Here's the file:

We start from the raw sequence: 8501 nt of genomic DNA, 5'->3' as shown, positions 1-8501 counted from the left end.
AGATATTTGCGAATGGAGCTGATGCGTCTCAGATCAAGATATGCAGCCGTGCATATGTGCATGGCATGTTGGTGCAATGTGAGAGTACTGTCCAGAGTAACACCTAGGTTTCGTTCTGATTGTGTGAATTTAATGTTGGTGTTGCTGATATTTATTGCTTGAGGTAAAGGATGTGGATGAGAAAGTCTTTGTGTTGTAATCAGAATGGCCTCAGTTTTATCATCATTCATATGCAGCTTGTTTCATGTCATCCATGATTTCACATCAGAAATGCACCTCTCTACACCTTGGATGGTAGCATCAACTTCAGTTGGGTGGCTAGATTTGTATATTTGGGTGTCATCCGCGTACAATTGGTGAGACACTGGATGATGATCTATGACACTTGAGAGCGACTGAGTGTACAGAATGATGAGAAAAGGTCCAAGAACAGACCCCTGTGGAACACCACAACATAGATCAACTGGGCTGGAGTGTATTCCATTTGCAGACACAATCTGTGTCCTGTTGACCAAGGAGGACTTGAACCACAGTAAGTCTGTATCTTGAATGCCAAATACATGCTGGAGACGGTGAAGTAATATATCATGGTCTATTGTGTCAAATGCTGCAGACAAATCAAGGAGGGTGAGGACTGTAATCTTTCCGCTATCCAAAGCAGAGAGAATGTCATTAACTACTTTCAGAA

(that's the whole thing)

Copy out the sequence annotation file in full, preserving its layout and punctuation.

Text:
We start from the raw sequence: 8501 nt of genomic DNA, 5'->3' as shown, positions 1-8501 counted from the left end.
AGATATTTGCGAATGGAGCTGATGCGTCTCAGATCAAGATATGCAGCCGTGCATATGTGCATGGCATGTTGGTGCAATGTGAGAGTACTGTCCAGAGTAACACCTAGGTTTCGTTCTGATTGTGTGAATTTAATGTTGGTGTTGCTGATATTTATTGCTTGAGGTAAAGGATGTGGATGAGAAAGTCTTTGTGTTGTAATCAGAATGGCCTCAGTTTTATCATCATTCATATGCAGCTTGTTTCATGTCATCCATGATTTCACATCAGAAATGCACCTCTCTACACCTTGGATGGTAGCATCAACTTCAGTTGGGTGGCTAGATTTGTATATTTGGGTGTCATCCGCGTACAATTGGTGAGACACTGGATGATGATCTATGACACTTGAGAGCGACTGAGTGTACAGAATGATGAGAAAAGGTCCAAGAACAGACCCCTGTGGAACACCACAACATAGATCAACTGGGCTGGAGTGTATTCCATTTGCAGACACAATCTGTGTCCTGTTGACCAAGGAGGACTTGAACCACAGTAAGTCTGTATCTTGAATGCCAAATACATGCTGGAGACGGTGAAGTAATATATCATGGTCTATTGTGTCAAATGCTGCAGACAAATCAAGGAGGGTGAGGACTGTAATCTTTCCGCTATCCAAAGCAGAGAGAATGTCATTAACTACTTTCAGAA